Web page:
SINGAPORE - Over the years, a slew of wide-ranging measures have been introduced to clamp down on smoking in Singapore. While smoking among adults here fell from 18.3 per cent in 1992 to 13.3 per cent in 2013, the rate has since stagnated at that level.
Also, smokers are starting younger. The average age at which they first lit up was 16 years old in 2013, down from 17 in 2001.
To combat youth smoking, several measures can be considered, some of which have been affirmed in overseas studies. Here is a quick look at them:
1. Limiting tobacco sales points
This is an emerging frontier in tobacco control. The density and proximity of tobacco sellers in a given area, such as near schools, have been shown in studies to affect adolescent lifetime smoking and experimental smoking.
Some parts of the United States have already started to draft laws or proposals requiring a minimum distance between tobacco shops, and to cap the number of such retailers in a specific area.
In Singapore, there are more than 4,700 tobacco retail outlets as of last year - more than 40 times the number of McDonald's restaurants islandwide.
2. A not-for-profit model
Taking a leaf out of how alcohol sales are managed in Nordic nations such as Sweden and Iceland, the retail set-up of tobacco shops could go down the same route.
In those countries, only a government-run chain sells alcoholic beverages, and it is not-for-profit. Strict rules come with their sales, for example, underaged teenagers cannot enter the alcohol shop and even those lingering outside may get questioned.
As a result, alcohol consumption has declined significantly in both countries in the past decades.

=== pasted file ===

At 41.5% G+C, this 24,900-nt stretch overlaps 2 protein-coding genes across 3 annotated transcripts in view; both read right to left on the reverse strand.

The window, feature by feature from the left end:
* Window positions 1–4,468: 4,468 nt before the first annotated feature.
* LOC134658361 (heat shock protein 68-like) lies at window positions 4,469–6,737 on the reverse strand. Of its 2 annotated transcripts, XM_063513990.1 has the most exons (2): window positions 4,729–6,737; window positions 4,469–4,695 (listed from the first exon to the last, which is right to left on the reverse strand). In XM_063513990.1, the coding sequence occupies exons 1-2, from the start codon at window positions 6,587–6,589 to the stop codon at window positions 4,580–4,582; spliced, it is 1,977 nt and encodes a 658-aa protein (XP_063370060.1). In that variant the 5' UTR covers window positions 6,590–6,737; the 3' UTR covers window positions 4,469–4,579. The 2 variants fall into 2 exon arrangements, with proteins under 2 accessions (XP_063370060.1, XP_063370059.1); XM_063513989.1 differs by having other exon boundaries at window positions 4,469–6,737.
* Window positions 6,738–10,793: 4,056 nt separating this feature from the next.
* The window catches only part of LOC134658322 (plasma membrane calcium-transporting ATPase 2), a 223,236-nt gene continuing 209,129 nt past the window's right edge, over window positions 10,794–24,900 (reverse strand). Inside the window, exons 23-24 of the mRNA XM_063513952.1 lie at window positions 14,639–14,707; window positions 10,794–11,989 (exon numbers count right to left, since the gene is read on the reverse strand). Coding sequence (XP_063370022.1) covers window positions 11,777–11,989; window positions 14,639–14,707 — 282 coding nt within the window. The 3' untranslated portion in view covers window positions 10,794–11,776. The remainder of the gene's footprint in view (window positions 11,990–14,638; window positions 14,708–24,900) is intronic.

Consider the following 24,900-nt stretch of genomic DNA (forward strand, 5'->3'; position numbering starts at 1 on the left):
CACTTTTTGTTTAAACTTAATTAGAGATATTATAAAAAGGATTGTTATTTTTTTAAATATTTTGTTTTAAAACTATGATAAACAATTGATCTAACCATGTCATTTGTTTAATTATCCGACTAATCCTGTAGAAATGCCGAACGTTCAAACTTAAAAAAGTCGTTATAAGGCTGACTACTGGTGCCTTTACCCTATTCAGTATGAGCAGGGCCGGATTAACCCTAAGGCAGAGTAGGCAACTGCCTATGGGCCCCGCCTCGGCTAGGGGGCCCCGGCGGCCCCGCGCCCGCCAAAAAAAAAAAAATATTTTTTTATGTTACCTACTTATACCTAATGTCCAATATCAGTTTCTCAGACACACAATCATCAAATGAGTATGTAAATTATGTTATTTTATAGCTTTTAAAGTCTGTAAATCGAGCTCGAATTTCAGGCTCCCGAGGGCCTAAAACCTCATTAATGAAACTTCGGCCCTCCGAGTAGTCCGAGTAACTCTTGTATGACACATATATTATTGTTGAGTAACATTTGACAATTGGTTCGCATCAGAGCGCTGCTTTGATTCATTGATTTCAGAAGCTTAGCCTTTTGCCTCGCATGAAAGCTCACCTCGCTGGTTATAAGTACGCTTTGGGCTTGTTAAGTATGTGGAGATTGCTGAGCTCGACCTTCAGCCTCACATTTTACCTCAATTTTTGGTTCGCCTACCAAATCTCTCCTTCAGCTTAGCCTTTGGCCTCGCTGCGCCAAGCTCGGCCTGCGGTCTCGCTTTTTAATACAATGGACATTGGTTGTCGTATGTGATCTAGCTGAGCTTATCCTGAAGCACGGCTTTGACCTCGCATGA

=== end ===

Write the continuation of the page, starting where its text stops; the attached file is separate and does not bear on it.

3. Cohort ban
This involves banning people born after a certain year, such as 2000, from smoking.
Generally referred to as the "Tobacco Free Generation" movement, it first surfaced in Singapore in 2010, backed by doctors, and has since gained some traction in other countries.
It is described as an "end-game" strategy to stamp out smoking once and for all, starting with the next generation.
But some ministers, including those in Singapore, had voiced doubts that it can be implemented effectively and in a practical manner. The issue of undemocratic age discrimation has also been brought up in other quarters.
4. Total ban
Bhutan is the only country in the world today to completely prohibit tobacco sales, cultivation and manufacturing in 2004. It may appear to be a straightforward measure - much akin to banning chewing gum in Singapore - but smoking, being addictive, poses more complex problems.
In Bhutan's case, it was a blanket ban that is meant to target people of all ages. Despite that, more teenagers were found to be smoking in 2013, compared to 2006.
For the full analysis, go to: http://str.sg/4BxH